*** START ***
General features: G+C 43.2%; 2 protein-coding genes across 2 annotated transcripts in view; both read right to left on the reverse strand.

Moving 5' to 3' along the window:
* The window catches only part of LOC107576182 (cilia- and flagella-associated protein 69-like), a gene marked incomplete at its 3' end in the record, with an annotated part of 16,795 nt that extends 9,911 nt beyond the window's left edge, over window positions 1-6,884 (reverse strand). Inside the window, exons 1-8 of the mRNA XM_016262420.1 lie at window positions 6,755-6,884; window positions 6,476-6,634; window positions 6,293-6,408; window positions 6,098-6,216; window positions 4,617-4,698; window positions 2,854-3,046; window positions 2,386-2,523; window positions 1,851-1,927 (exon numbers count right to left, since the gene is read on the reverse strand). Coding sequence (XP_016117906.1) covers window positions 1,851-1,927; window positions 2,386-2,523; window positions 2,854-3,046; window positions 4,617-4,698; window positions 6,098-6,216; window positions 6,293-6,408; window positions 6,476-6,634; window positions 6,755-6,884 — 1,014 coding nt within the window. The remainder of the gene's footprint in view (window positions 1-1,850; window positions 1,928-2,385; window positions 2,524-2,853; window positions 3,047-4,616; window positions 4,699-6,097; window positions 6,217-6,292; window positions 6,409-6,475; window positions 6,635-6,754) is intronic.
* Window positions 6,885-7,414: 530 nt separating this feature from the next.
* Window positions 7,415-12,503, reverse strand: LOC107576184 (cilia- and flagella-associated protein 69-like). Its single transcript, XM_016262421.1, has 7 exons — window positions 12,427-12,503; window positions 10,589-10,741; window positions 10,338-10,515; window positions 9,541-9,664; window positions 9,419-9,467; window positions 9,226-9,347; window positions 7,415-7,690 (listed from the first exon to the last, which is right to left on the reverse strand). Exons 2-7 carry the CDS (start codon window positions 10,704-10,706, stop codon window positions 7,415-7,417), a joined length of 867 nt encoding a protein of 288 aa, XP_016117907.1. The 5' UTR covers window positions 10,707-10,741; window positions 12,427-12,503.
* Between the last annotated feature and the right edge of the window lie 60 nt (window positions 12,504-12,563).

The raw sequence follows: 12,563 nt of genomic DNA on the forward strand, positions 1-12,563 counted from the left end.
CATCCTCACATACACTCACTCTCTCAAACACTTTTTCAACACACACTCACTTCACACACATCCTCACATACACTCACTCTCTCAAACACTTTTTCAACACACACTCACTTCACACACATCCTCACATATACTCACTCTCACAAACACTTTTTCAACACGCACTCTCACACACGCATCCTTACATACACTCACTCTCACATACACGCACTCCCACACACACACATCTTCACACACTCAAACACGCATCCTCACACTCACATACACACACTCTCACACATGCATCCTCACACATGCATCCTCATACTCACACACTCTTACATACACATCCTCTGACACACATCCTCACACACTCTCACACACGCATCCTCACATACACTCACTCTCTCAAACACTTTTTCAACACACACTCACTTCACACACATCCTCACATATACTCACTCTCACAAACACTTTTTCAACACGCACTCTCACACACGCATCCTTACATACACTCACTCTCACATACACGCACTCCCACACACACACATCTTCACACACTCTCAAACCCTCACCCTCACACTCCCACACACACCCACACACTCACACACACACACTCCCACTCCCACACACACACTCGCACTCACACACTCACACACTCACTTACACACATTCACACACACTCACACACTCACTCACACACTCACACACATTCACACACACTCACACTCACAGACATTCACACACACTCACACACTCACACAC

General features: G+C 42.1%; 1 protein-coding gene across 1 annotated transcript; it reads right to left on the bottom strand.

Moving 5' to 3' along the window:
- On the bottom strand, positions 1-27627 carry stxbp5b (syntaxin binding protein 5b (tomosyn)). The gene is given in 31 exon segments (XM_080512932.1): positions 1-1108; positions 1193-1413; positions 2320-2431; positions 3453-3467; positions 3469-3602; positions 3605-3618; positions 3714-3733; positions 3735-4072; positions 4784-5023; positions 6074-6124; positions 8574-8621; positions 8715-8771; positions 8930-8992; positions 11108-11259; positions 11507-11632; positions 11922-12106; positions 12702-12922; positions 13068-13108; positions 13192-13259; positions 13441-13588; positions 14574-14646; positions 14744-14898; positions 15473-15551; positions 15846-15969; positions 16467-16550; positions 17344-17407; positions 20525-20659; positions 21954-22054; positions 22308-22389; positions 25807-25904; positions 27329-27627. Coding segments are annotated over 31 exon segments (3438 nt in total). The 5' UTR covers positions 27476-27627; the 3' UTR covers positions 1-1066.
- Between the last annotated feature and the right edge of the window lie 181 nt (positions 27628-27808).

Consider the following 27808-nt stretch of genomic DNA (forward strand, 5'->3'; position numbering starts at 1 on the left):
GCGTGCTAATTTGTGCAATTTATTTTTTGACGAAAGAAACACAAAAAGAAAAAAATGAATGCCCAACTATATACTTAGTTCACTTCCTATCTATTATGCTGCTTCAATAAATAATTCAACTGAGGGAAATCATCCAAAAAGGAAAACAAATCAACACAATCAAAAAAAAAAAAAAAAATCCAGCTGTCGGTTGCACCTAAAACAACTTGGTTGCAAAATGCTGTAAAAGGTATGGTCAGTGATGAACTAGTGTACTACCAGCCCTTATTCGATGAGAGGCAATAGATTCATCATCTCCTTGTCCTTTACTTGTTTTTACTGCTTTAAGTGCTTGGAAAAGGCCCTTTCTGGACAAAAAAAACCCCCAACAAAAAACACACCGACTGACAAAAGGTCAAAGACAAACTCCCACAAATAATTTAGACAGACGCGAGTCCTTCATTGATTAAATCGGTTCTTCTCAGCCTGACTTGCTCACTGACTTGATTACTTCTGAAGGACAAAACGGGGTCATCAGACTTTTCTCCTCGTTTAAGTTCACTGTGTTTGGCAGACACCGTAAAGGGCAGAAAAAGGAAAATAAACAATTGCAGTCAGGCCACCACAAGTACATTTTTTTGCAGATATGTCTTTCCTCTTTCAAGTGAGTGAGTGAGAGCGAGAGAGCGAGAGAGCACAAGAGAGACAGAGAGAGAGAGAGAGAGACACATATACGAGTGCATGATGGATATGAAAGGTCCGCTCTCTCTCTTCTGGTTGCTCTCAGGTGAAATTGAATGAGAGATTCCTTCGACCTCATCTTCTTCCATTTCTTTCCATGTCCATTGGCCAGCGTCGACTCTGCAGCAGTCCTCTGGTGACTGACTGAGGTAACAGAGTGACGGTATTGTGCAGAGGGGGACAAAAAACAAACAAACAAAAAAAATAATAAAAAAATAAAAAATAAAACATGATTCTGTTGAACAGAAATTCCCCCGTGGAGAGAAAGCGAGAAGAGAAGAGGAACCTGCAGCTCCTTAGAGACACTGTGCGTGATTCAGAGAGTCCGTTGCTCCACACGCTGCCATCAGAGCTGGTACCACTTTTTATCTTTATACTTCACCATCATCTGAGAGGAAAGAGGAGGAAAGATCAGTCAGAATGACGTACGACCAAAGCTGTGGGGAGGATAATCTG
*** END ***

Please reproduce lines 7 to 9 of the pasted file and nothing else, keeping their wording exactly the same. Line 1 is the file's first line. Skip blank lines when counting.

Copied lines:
The raw sequence follows: 12,563 nt of genomic DNA on the forward strand, positions 1-12,563 counted from the left end.
CATCCTCACATACACTCACTCTCTCAAACACTTTTTCAACACACACTCACTTCACACACATCCTCACATACACTCACTCTCTCAAACACTTTTTCAACACACACTCACTTCACACACATCCTCACATATACTCACTCTCACAAACACTTTTTCAACACGCACTCTCACACACGCATCCTTACATACACTCACTCTCACATACACGCACTCCCACACACACACATCTTCACACACTCAAACACGCATCCTCACACTCACATACACACACTCTCACACATGCATCCTCACACATGCATCCTCATACTCACACACTCTTACATACACATCCTCTGACACACATCCTCACACACTCTCACACACGCATCCTCACATACACTCACTCTCTCAAACACTTTTTCAACACACACTCACTTCACACACATCCTCACATATACTCACTCTCACAAACACTTTTTCAACACGCACTCTCACACACGCATCCTTACATACACTCACTCTCACATACACGCACTCCCACACACACACATCTTCACACACTCTCAAACCCTCACCCTCACACTCCCACACACACCCACACACTCACACACACACACTCCCACTCCCACACACACACTCGCACTCACACACTCACACACTCACTTACACACATTCACACACACTCACACACTCACTCACACACTCACACACATTCACACACACTCACACTCACAGACATTCACACACACTCACACACTCACACAC

General features: G+C 42.1%; 1 protein-coding gene across 1 annotated transcript; it reads right to left on the bottom strand.